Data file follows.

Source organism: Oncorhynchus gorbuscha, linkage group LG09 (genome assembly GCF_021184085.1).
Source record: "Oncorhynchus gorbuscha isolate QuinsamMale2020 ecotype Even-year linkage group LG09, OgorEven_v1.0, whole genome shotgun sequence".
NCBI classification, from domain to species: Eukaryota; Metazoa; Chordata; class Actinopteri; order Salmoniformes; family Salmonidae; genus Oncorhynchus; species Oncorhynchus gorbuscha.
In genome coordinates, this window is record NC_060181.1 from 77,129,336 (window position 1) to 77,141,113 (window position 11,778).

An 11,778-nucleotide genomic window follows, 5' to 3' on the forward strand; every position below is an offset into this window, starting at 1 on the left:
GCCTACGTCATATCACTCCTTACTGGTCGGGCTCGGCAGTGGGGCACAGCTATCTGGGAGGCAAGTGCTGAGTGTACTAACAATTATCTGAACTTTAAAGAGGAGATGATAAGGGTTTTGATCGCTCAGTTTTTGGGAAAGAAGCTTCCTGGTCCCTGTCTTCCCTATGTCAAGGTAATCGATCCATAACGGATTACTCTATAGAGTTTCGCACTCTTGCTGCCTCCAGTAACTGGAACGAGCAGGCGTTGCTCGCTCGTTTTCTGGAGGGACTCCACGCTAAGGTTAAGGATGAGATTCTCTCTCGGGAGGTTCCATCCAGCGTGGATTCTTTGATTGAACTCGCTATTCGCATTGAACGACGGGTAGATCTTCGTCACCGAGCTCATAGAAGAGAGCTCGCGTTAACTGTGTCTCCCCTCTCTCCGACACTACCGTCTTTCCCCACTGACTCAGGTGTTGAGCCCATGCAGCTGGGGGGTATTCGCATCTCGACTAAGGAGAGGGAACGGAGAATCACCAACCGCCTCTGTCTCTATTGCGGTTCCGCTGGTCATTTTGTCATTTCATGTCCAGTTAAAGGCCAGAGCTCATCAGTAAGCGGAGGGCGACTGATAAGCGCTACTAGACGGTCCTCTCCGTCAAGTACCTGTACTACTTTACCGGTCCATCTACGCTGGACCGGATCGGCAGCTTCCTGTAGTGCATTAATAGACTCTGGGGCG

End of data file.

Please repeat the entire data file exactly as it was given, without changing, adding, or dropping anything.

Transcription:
Source organism: Oncorhynchus gorbuscha, linkage group LG09 (genome assembly GCF_021184085.1).
Source record: "Oncorhynchus gorbuscha isolate QuinsamMale2020 ecotype Even-year linkage group LG09, OgorEven_v1.0, whole genome shotgun sequence".
NCBI classification, from domain to species: Eukaryota; Metazoa; Chordata; class Actinopteri; order Salmoniformes; family Salmonidae; genus Oncorhynchus; species Oncorhynchus gorbuscha.
In genome coordinates, this window is record NC_060181.1 from 77,129,336 (window position 1) to 77,141,113 (window position 11,778).

An 11,778-nucleotide genomic window follows, 5' to 3' on the forward strand; every position below is an offset into this window, starting at 1 on the left:
GCCTACGTCATATCACTCCTTACTGGTCGGGCTCGGCAGTGGGGCACAGCTATCTGGGAGGCAAGTGCTGAGTGTACTAACAATTATCTGAACTTTAAAGAGGAGATGATAAGGGTTTTGATCGCTCAGTTTTTGGGAAAGAAGCTTCCTGGTCCCTGTCTTCCCTATGTCAAGGTAATCGATCCATAACGGATTACTCTATAGAGTTTCGCACTCTTGCTGCCTCCAGTAACTGGAACGAGCAGGCGTTGCTCGCTCGTTTTCTGGAGGGACTCCACGCTAAGGTTAAGGATGAGATTCTCTCTCGGGAGGTTCCATCCAGCGTGGATTCTTTGATTGAACTCGCTATTCGCATTGAACGACGGGTAGATCTTCGTCACCGAGCTCATAGAAGAGAGCTCGCGTTAACTGTGTCTCCCCTCTCTCCGACACTACCGTCTTTCCCCACTGACTCAGGTGTTGAGCCCATGCAGCTGGGGGGTATTCGCATCTCGACTAAGGAGAGGGAACGGAGAATCACCAACCGCCTCTGTCTCTATTGCGGTTCCGCTGGTCATTTTGTCATTTCATGTCCAGTTAAAGGCCAGAGCTCATCAGTAAGCGGAGGGCGACTGATAAGCGCTACTAGACGGTCCTCTCCGTCAAGTACCTGTACTACTTTACCGGTCCATCTACGCTGGACCGGATCGGCAGCTTCCTGTAGTGCATTAATAGACTCTGGGGCG